(SOUNDBITE OF POLITICAL AD)
UNIDENTIFIED PERSON #4: (Speaking Spanish).
KAHN: You hear these two middle-class-looking guys at an office talking about what they're going to do if Lopez Obrador wins. He's going to scare away foreign investment and they're going to lose their jobs. And over that scary music, they say, they're scared. It's the same, old tactic. But unlike during Lopez Obrador's past two runs, it's not working. The status quo here is just not acceptable to voters, and they truly want to throw these bums out. And they're willing to take a chance that they weren't very much willing to do two times before, but are now.
GARCIA-NAVARRO: I spoke to Shannon O'Neil of the Council on Foreign Relations before I traveled here, and she said AMLO may not be Chavez of Venezuela, but he does have some things in common with President Trump. Take a listen.
SHANNON O'NEIL: They both criticize fake news. They see the media as against them. Both of them are less likely to care about the checks and balances in the democratic processes of government, seeing themselves as able to override those things for their admission or for their particular positions. And I think they will actually be good foils for each other in their own domestic political base. So AMLO will be a good foil for Trump because he won't be working with the U.S. as closely on issues of security perhaps or immigration and the like. And Trump will be a good foil for AMLO as he stands up to the bully up to the North.
GARCIA-NAVARRO: So what is your take?
KAHN: It's really interesting that, despite all the vitriol that President Trump has thrown at Mexico in the past year or longer, he's just not that much of an issue in this election, nor surprisingly is the uncertainty over the fate of the North American Free Trade Agreement. The predominant issues on voters' minds are corruption and violence. So to test my theory - my informal theory there, I went to an area in the nearby state of Puebla. And this is where there's a lot of international car plants, car parts factories, where the economy is really dominated by the export economy. And I talked to this woman who is in sales. She was at a Dodge-Jeep dealership. You know, her sales are already down as the economy is slugging along, and the peso's slumping. And even for her, the economy just wasn't a big factor in her vote.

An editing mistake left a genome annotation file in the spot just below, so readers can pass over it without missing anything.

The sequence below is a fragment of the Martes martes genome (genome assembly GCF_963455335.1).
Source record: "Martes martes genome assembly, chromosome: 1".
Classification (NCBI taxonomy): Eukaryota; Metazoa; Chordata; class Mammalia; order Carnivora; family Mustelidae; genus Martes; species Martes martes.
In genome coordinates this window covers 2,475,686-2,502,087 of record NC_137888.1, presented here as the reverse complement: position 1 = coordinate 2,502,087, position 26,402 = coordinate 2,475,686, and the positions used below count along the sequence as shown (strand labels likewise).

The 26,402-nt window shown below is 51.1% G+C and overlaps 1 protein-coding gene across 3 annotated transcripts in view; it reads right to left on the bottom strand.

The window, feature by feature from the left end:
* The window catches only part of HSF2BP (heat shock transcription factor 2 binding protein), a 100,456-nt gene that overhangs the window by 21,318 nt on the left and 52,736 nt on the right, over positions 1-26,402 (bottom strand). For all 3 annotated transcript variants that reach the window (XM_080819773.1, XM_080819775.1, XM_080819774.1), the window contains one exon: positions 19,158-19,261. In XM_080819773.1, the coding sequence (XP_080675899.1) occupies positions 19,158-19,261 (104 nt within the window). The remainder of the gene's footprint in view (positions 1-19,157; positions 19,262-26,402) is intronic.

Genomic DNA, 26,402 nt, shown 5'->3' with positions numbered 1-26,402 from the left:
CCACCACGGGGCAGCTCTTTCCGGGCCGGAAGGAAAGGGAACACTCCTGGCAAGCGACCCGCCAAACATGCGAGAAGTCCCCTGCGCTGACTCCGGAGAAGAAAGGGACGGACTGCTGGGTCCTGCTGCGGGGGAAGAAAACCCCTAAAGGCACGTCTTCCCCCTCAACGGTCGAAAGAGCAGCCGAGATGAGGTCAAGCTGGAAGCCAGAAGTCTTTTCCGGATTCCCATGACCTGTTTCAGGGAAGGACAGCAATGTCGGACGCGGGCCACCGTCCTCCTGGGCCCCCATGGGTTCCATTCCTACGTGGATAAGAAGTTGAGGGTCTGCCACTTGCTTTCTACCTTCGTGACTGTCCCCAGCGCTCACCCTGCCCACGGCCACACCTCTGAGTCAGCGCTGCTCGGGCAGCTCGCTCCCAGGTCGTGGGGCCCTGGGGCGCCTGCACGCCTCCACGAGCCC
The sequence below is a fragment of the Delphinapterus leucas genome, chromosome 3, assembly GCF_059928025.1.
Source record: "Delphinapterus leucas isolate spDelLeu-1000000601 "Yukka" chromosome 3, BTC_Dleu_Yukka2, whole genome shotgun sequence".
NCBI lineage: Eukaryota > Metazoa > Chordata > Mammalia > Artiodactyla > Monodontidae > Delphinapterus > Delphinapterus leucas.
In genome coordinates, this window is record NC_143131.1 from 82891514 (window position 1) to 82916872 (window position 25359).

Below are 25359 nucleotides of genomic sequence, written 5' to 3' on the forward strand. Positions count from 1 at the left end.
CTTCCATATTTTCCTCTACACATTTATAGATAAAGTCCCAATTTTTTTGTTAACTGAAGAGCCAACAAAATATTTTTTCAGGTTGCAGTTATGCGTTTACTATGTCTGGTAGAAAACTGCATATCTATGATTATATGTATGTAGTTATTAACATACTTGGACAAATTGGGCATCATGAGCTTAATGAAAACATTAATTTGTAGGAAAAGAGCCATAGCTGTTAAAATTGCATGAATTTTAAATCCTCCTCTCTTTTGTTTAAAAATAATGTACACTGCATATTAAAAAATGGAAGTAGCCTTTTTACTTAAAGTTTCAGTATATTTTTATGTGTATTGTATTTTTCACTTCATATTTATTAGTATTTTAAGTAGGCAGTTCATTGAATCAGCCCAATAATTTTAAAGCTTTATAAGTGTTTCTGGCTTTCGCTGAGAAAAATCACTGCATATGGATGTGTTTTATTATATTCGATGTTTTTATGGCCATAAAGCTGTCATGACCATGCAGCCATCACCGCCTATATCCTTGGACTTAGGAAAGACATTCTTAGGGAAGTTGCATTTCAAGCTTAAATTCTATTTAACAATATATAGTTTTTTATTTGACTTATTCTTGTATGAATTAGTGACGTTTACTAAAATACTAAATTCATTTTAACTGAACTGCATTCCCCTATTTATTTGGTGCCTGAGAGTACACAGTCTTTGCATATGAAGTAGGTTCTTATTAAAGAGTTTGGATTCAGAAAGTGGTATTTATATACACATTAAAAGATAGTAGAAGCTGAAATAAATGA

UNIDENTIFIED PERSON #5: (Speaking Spanish).
KAHN: She's saying that she's just not going to worry about what could happen with NAFTA and with Trump. She says what is on everybody's mind - the violence in her neighborhood is just unbearable. And she's switching parties and wants to change, too, and she's willing to give Lopez Obrador a try. Many voters - outside his hardcore base I'm talking about - are grudgingly going to go vote next Sunday for Lopez Obrador, and they just are really hoping for a change.
GARCIA-NAVARRO: All right. Well, we'll see a week from today what is exactly going to happen. Thank you, Carrie, so much.
KAHN: Oh, thanks. You're welcome.
GARCIA-NAVARRO: So that's the view from voters in Mexico, but this election is also one to watch for Americans because President Trump has made Mexico and issues like trade and immigration central to his presidency, and how the next Mexican president deals with President Trump and those pressures could have a real impact on the United States. And we'll be hearing more on that later in the show.